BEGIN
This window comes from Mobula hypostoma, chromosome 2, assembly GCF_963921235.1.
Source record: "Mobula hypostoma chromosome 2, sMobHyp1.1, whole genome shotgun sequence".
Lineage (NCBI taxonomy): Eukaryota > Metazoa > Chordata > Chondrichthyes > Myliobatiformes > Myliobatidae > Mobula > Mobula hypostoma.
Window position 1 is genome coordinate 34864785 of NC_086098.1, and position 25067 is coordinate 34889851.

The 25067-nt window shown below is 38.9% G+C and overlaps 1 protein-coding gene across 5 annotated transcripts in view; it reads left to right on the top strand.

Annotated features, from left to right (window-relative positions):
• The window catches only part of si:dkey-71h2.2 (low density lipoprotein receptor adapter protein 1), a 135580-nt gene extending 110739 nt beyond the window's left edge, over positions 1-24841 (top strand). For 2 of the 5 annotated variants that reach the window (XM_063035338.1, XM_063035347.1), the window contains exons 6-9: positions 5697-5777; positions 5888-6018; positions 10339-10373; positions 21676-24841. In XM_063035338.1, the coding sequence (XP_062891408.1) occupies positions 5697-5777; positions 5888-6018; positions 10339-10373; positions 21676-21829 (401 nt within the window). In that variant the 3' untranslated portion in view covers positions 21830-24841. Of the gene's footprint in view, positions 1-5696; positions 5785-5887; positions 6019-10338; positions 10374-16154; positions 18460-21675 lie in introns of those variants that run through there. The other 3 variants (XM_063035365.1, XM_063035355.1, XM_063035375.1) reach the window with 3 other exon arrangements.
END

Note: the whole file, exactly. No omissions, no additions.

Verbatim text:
This window comes from Mobula hypostoma, chromosome 2, assembly GCF_963921235.1.
Source record: "Mobula hypostoma chromosome 2, sMobHyp1.1, whole genome shotgun sequence".
Lineage (NCBI taxonomy): Eukaryota > Metazoa > Chordata > Chondrichthyes > Myliobatiformes > Myliobatidae > Mobula > Mobula hypostoma.
Window position 1 is genome coordinate 34864785 of NC_086098.1, and position 25067 is coordinate 34889851.

The 25067-nt window shown below is 38.9% G+C and overlaps 1 protein-coding gene across 5 annotated transcripts in view; it reads left to right on the top strand.

Annotated features, from left to right (window-relative positions):
• The window catches only part of si:dkey-71h2.2 (low density lipoprotein receptor adapter protein 1), a 135580-nt gene extending 110739 nt beyond the window's left edge, over positions 1-24841 (top strand). For 2 of the 5 annotated variants that reach the window (XM_063035338.1, XM_063035347.1), the window contains exons 6-9: positions 5697-5777; positions 5888-6018; positions 10339-10373; positions 21676-24841. In XM_063035338.1, the coding sequence (XP_062891408.1) occupies positions 5697-5777; positions 5888-6018; positions 10339-10373; positions 21676-21829 (401 nt within the window). In that variant the 3' untranslated portion in view covers positions 21830-24841. Of the gene's footprint in view, positions 1-5696; positions 5785-5887; positions 6019-10338; positions 10374-16154; positions 18460-21675 lie in introns of those variants that run through there. The other 3 variants (XM_063035365.1, XM_063035355.1, XM_063035375.1) reach the window with 3 other exon arrangements.